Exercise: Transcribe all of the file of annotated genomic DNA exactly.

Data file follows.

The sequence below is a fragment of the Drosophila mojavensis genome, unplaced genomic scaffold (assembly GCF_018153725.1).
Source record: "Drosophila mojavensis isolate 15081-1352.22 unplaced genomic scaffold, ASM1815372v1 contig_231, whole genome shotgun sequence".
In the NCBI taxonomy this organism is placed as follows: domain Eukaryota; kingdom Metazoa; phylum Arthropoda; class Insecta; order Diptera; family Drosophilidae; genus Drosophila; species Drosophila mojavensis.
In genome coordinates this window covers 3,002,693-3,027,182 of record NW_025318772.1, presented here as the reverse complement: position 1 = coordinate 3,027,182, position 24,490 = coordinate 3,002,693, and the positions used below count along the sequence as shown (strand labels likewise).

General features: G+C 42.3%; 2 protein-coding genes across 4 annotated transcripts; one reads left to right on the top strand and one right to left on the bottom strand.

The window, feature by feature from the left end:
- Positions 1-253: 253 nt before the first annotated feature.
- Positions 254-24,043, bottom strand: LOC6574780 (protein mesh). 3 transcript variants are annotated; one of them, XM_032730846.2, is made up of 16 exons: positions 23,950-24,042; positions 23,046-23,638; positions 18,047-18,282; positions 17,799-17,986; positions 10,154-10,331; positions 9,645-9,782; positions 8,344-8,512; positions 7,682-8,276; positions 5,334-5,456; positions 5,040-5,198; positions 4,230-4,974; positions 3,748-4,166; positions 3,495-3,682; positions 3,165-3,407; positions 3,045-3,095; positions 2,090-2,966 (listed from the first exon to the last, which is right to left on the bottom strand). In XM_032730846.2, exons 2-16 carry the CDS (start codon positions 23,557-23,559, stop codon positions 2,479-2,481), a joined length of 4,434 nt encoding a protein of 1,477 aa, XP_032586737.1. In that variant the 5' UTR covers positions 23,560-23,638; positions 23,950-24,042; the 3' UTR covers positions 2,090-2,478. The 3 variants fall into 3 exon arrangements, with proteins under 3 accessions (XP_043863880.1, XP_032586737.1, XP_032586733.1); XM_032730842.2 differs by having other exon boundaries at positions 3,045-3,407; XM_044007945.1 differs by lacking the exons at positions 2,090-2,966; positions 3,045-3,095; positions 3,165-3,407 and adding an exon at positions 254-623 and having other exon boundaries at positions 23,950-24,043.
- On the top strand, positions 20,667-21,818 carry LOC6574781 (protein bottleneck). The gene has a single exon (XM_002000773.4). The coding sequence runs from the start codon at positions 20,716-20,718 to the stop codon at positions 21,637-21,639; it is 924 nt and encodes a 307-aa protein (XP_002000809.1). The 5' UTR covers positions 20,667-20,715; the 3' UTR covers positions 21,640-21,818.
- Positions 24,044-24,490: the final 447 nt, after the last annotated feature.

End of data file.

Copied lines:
The sequence below is a fragment of the Drosophila mojavensis genome, unplaced genomic scaffold (assembly GCF_018153725.1).
Source record: "Drosophila mojavensis isolate 15081-1352.22 unplaced genomic scaffold, ASM1815372v1 contig_231, whole genome shotgun sequence".
In the NCBI taxonomy this organism is placed as follows: domain Eukaryota; kingdom Metazoa; phylum Arthropoda; class Insecta; order Diptera; family Drosophilidae; genus Drosophila; species Drosophila mojavensis.
In genome coordinates this window covers 3,002,693-3,027,182 of record NW_025318772.1, presented here as the reverse complement: position 1 = coordinate 3,027,182, position 24,490 = coordinate 3,002,693, and the positions used below count along the sequence as shown (strand labels likewise).

General features: G+C 42.3%; 2 protein-coding genes across 4 annotated transcripts; one reads left to right on the top strand and one right to left on the bottom strand.

The window, feature by feature from the left end:
- Positions 1-253: 253 nt before the first annotated feature.
- Positions 254-24,043, bottom strand: LOC6574780 (protein mesh). 3 transcript variants are annotated; one of them, XM_032730846.2, is made up of 16 exons: positions 23,950-24,042; positions 23,046-23,638; positions 18,047-18,282; positions 17,799-17,986; positions 10,154-10,331; positions 9,645-9,782; positions 8,344-8,512; positions 7,682-8,276; positions 5,334-5,456; positions 5,040-5,198; positions 4,230-4,974; positions 3,748-4,166; positions 3,495-3,682; positions 3,165-3,407; positions 3,045-3,095; positions 2,090-2,966 (listed from the first exon to the last, which is right to left on the bottom strand). In XM_032730846.2, exons 2-16 carry the CDS (start codon positions 23,557-23,559, stop codon positions 2,479-2,481), a joined length of 4,434 nt encoding a protein of 1,477 aa, XP_032586737.1. In that variant the 5' UTR covers positions 23,560-23,638; positions 23,950-24,042; the 3' UTR covers positions 2,090-2,478. The 3 variants fall into 3 exon arrangements, with proteins under 3 accessions (XP_043863880.1, XP_032586737.1, XP_032586733.1); XM_032730842.2 differs by having other exon boundaries at positions 3,045-3,407; XM_044007945.1 differs by lacking the exons at positions 2,090-2,966; positions 3,045-3,095; positions 3,165-3,407 and adding an exon at positions 254-623 and having other exon boundaries at positions 23,950-24,043.
- On the top strand, positions 20,667-21,818 carry LOC6574781 (protein bottleneck). The gene has a single exon (XM_002000773.4). The coding sequence runs from the start codon at positions 20,716-20,718 to the stop codon at positions 21,637-21,639; it is 924 nt and encodes a 307-aa protein (XP_002000809.1). The 5' UTR covers positions 20,667-20,715; the 3' UTR covers positions 21,640-21,818.
- Positions 24,044-24,490: the final 447 nt, after the last annotated feature.